AOP aims at reducing the amount of "tangled" code by which we mean code that might be implemented in different classes if a OOP language is used but still share important secondary requirements. Such requirements are said to cross-cut the system's basic functionality and are difficult to develop and maintain using non-AOP programming paradigms. Cross-cutting functionality can be thought of as functionalty spanning many objects.

Logging is the prototypical example of a cross-cutting concern. E.g. an application might use logging in multiple classes when methods are entered or exited. So even though the classes themselves have different responsibilities and are implemented differently they still perform the same secondary functionality, in this case, logging.

To sum up: The goal of AOP is to support the programmer in cleanly separating compontents and the cross-cutting concerns of these, in AOP-lingo called aspects, from each other. This is achieved by promoting the cross-cutting concerns to first-class program modules.

The goal of AOP is in contrast with OOP and POP in that those paradigms only separate components from each other. 

Dependency Inversion

The Dependency Inversion Principle states that:

  1. High level modules should not depend upon low level modules. Both should depend upon abstractions.
  2. Abstractions should not depend upon details. Details should depend upon abstractions.

The Dependency Inversion principle (DIP) helps us to develop loosely couple code by ensuring that high-level modules depend on abstractions rather than concrete implementations of lower-level modules. The Inversion of Control pattern is an implementation of this principle. 

The design patterns are strategies for solving common object-oriented design problems. Using the design patterns you can make your code more flexible, reusable and maintainable. We must use the design patterns during the analysis and requirement phase of SDLC (Software Development Life Cycle).

A design pattern is a general reusable solution to a commonly occurring problem in software design. It is a description or template for how to solve a problem that can be used in many different situations. Object-oriented design patterns typically show relationships and interactions between classes or objects, without specifying the final application classes or objects that are involved.

Basically, design patterns are categorized into two parts:

  1. Core java (or JSE) Design Patterns.
  2. JEE Design Patterns.

At a higher level there are architectural patterns that are larger in scope, usually describing an overall pattern followed by an entire system.

Regular expressions are used for defining String patterns that can be used for searching, manipulating and editing a text. These expressions are also known as Regex (short form of Regular expressions).

Twelve characters have special meanings in regular expressions: the backslash \, the caret ^, the dollar sign $, the period or dot ., the vertical bar or pipe symbol |, the question mark ?, the asterisk or star *, the plus sign +, the opening parenthesis (, the closing parenthesis ), the opening square bracket [, and the opening curly brace {. These special characters are often called "metacharacters". If you want to use any of these characters as a literal in a regex, you need to escape them with a backslash.

When we start two or more threads within a program, there may be a situation when multiple threads try to access the same resource and finally they can produce unforeseen result due to concurrency issue. For example if multiple threads try to write within a same file then they may corrupt the data because one of the threads can overrite data or while one thread is opening the same file at the same time another thread might be closing the same file. The problems arise when multiple threads access the same resources - the same memory (variables, arrays, or objects), systems (databases, web services etc.) or files. To prevent race conditions from occurring you must make sure that the critical section is executed as an atomic instruction. That means that once a single thread is executing it, no other threads can execute it until the first thread has left the critical section. Synchronization in Java will only be needed if shared object is mutable.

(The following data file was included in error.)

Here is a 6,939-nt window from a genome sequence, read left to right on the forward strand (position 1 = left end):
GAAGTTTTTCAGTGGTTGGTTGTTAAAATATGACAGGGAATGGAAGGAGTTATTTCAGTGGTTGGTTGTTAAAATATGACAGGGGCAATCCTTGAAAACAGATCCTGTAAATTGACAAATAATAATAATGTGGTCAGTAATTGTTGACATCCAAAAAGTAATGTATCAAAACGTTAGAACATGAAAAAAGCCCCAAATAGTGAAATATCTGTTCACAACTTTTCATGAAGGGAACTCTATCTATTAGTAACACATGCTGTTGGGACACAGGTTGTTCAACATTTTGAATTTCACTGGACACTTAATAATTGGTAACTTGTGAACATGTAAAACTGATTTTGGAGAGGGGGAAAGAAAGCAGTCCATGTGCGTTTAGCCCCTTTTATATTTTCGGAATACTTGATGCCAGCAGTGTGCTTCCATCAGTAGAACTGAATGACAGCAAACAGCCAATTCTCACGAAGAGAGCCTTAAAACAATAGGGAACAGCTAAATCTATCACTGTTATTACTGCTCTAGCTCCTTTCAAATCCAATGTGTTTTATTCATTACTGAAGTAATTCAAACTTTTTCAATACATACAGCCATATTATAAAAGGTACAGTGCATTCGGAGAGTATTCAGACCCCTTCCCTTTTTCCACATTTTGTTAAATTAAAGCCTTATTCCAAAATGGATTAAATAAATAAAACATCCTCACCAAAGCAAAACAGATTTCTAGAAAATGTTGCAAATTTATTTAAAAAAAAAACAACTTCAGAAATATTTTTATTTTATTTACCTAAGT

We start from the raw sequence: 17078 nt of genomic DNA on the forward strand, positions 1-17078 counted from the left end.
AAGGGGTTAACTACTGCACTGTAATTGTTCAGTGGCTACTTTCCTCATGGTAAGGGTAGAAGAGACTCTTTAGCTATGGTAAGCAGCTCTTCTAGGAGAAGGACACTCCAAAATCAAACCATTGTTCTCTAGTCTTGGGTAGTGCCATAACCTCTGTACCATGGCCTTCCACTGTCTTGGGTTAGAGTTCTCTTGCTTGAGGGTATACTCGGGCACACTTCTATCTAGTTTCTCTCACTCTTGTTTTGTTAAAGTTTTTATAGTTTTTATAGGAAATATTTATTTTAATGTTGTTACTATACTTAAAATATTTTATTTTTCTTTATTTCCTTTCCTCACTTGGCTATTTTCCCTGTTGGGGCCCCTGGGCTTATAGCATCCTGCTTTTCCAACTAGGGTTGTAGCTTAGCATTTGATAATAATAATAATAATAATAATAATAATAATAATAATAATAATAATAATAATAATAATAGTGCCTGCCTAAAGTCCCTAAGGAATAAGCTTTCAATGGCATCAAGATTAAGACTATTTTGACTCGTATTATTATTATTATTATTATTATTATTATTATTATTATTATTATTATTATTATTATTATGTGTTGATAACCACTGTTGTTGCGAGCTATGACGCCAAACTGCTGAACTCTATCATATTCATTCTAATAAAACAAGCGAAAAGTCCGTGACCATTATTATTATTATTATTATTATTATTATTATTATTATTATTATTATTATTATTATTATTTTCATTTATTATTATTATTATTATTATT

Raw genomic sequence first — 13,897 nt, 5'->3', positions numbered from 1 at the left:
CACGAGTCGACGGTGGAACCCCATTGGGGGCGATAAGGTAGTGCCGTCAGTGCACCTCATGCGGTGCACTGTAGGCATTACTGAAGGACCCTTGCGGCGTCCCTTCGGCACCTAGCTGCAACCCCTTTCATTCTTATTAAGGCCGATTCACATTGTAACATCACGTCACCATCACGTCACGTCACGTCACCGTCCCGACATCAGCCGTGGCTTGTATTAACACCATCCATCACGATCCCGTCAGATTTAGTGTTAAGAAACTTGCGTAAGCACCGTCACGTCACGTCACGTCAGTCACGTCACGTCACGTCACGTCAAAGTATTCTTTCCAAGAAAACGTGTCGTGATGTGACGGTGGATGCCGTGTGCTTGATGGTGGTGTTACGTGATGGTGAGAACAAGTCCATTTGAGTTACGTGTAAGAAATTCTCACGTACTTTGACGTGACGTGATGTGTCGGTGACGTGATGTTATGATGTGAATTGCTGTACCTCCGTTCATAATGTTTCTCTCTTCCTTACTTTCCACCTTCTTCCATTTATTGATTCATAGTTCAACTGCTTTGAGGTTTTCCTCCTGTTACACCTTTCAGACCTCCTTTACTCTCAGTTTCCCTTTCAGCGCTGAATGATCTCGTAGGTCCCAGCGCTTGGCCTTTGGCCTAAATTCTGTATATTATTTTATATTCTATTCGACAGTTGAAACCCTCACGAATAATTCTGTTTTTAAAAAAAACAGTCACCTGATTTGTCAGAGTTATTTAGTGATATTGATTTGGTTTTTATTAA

Set Interface

A set is an Interface that provides an un-ordered collection of unique objects (does not contain duplicate values). In provides three general purpose implementations in Java.

1) HashSet

HashSet stores its elements in a HashTable and does not guarantee of any type of ordering in iteration.

2) TreeSet

TreeSet orders its elements on the basis of their values.

3) LinkedHashSet

It orders its elements on the basis of order in which they were inserted in the set.

List Interface

A List is an ordered and indexed collection that can contain duplicate values. List allows null elements. It provides three general purpose implementations.

1) ArrayList

ArrayList is more general purpose and provides random access with index. ArrayList is an expendable array of values or objects. If you need to access elements frequently by using index, ArrayList provides faster access if you know index. ArrayList represents an automatic re-sizeable array and used in place of array.

2) LinkedList

LinkedList is more suitable for frequently adding and removing elements from List. LinkedList also implements Deque interface, which provides first in first out operations.

3) Vector

Vector is synchronized and thread safe in nature.

Map Interface

A Map interface provides key-value pairs. Maps can not contain duplicate keys and one key can be mapped to atmost one element. In Java Map interface provides three general purpose implementations.

1) HashMap

2) TreeMap

3) LinkedHashMap

1) HashMap

HashMap does not guarantee that the order of the objects will remain the same over the time.